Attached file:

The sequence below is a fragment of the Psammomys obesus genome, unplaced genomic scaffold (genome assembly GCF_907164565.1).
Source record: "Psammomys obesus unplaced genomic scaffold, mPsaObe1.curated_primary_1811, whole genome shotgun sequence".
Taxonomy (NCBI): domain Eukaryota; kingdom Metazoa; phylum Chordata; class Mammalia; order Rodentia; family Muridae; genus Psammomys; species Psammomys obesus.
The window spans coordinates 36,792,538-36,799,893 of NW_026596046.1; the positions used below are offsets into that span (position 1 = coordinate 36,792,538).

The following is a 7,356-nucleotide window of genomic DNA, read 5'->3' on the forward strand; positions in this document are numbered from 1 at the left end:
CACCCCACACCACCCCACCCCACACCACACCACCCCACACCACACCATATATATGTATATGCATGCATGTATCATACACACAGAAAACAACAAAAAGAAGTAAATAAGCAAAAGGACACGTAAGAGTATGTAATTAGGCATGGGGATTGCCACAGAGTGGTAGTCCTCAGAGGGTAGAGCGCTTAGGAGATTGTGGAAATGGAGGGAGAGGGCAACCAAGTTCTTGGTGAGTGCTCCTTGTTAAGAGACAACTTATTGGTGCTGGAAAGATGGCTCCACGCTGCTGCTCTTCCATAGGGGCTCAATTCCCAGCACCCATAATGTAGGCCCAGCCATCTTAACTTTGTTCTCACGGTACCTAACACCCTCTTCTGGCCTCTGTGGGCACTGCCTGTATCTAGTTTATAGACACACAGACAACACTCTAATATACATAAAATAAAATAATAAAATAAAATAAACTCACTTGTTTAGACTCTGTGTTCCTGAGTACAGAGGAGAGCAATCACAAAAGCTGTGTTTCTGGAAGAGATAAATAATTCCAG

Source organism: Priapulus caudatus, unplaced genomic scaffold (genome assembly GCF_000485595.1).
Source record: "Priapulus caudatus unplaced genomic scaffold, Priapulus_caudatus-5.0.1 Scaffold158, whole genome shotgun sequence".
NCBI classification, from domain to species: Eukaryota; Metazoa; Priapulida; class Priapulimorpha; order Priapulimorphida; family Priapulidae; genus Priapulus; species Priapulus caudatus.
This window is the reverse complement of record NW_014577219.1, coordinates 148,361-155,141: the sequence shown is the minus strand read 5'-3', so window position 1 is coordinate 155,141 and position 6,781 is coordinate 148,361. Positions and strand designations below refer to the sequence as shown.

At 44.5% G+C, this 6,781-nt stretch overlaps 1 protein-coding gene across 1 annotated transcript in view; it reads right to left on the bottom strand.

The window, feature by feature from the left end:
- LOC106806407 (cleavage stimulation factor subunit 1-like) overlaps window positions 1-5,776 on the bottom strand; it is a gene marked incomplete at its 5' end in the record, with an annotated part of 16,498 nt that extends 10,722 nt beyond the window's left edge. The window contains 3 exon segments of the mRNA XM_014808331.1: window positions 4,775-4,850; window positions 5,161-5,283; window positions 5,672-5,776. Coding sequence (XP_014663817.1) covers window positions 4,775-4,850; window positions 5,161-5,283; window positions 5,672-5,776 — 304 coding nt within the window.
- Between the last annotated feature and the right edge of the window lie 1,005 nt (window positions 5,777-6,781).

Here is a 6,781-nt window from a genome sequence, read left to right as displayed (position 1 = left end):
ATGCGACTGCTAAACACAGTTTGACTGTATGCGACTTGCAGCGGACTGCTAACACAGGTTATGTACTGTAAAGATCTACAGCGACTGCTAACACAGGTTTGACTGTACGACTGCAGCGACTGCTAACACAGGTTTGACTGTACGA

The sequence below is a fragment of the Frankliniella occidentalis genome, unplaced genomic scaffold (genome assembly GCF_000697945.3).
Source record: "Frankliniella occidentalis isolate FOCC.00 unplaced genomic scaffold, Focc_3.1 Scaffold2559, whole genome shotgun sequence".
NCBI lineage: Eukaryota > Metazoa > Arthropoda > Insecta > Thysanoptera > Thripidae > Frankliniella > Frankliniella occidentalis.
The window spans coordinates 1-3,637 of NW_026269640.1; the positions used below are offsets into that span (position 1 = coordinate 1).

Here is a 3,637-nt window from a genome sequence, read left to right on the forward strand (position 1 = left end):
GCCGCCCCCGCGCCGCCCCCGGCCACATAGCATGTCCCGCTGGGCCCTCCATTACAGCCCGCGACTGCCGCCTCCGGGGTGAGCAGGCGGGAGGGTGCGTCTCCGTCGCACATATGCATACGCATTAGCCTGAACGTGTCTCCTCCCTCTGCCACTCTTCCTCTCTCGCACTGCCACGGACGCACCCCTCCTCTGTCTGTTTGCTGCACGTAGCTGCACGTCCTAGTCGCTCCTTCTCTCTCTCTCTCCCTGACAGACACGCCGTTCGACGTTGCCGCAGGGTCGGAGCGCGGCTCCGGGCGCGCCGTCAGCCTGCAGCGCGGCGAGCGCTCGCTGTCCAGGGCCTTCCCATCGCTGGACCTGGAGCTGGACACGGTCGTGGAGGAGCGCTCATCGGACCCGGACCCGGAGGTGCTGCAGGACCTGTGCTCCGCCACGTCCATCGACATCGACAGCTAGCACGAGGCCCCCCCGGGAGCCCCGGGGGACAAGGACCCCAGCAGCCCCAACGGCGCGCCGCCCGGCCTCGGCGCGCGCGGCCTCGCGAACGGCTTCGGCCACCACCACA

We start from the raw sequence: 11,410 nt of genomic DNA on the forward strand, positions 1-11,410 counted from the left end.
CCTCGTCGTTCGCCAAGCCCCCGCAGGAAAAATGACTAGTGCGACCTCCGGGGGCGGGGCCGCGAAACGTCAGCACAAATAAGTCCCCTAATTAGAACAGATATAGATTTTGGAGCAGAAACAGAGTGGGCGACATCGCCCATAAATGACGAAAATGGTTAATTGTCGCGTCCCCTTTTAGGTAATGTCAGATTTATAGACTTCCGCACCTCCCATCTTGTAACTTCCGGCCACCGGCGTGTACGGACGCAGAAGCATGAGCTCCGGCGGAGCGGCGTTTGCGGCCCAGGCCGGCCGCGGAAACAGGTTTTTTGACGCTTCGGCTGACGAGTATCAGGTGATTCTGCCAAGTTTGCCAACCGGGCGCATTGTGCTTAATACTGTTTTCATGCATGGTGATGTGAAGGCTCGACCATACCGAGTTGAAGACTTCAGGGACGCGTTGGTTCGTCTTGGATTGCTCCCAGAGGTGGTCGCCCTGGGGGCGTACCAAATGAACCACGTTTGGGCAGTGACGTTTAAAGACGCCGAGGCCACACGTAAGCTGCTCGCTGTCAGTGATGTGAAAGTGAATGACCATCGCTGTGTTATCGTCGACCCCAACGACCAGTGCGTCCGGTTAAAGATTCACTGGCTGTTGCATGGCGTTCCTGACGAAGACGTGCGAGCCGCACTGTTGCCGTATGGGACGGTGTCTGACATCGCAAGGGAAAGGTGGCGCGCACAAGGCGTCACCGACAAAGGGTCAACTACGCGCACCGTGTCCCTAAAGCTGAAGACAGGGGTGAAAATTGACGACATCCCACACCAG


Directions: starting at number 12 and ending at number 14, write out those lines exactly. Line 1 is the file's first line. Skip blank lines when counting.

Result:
The window, feature by feature from the left end:
- LOC106806407 (cleavage stimulation factor subunit 1-like) overlaps window positions 1-5,776 on the bottom strand; it is a gene marked incomplete at its 5' end in the record, with an annotated part of 16,498 nt that extends 10,722 nt beyond the window's left edge. The window contains 3 exon segments of the mRNA XM_014808331.1: window positions 4,775-4,850; window positions 5,161-5,283; window positions 5,672-5,776. Coding sequence (XP_014663817.1) covers window positions 4,775-4,850; window positions 5,161-5,283; window positions 5,672-5,776 — 304 coding nt within the window.
- Between the last annotated feature and the right edge of the window lie 1,005 nt (window positions 5,777-6,781).